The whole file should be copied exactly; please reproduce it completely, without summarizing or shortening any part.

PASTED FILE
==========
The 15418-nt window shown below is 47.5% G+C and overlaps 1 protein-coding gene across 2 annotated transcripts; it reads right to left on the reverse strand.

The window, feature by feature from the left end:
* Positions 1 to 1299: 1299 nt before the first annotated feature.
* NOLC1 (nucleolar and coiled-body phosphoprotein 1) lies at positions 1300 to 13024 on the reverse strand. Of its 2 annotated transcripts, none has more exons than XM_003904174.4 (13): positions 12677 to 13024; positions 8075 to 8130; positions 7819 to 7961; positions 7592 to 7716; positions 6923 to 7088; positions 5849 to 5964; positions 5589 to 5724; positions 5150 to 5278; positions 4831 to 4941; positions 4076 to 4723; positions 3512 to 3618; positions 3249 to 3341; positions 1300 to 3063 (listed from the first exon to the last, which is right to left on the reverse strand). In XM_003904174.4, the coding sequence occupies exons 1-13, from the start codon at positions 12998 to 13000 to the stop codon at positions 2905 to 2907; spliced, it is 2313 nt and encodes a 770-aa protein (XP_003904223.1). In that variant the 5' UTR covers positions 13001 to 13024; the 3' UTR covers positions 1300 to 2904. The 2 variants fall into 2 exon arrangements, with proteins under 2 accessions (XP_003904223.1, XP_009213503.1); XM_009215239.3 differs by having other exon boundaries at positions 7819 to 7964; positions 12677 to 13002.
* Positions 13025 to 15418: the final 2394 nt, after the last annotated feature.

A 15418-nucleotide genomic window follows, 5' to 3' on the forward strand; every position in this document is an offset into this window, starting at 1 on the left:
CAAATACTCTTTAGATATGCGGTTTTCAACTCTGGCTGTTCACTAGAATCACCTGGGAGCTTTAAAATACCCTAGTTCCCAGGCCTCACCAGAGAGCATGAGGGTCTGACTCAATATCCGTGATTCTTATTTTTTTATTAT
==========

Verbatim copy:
The 15418-nt window shown below is 47.5% G+C and overlaps 1 protein-coding gene across 2 annotated transcripts; it reads right to left on the reverse strand.

The window, feature by feature from the left end:
* Positions 1 to 1299: 1299 nt before the first annotated feature.
* NOLC1 (nucleolar and coiled-body phosphoprotein 1) lies at positions 1300 to 13024 on the reverse strand. Of its 2 annotated transcripts, none has more exons than XM_003904174.4 (13): positions 12677 to 13024; positions 8075 to 8130; positions 7819 to 7961; positions 7592 to 7716; positions 6923 to 7088; positions 5849 to 5964; positions 5589 to 5724; positions 5150 to 5278; positions 4831 to 4941; positions 4076 to 4723; positions 3512 to 3618; positions 3249 to 3341; positions 1300 to 3063 (listed from the first exon to the last, which is right to left on the reverse strand). In XM_003904174.4, the coding sequence occupies exons 1-13, from the start codon at positions 12998 to 13000 to the stop codon at positions 2905 to 2907; spliced, it is 2313 nt and encodes a 770-aa protein (XP_003904223.1). In that variant the 5' UTR covers positions 13001 to 13024; the 3' UTR covers positions 1300 to 2904. The 2 variants fall into 2 exon arrangements, with proteins under 2 accessions (XP_003904223.1, XP_009213503.1); XM_009215239.3 differs by having other exon boundaries at positions 7819 to 7964; positions 12677 to 13002.
* Positions 13025 to 15418: the final 2394 nt, after the last annotated feature.

A 15418-nucleotide genomic window follows, 5' to 3' on the forward strand; every position in this document is an offset into this window, starting at 1 on the left:
CAAATACTCTTTAGATATGCGGTTTTCAACTCTGGCTGTTCACTAGAATCACCTGGGAGCTTTAAAATACCCTAGTTCCCAGGCCTCACCAGAGAGCATGAGGGTCTGACTCAATATCCGTGATTCTTATTTTTTTATTAT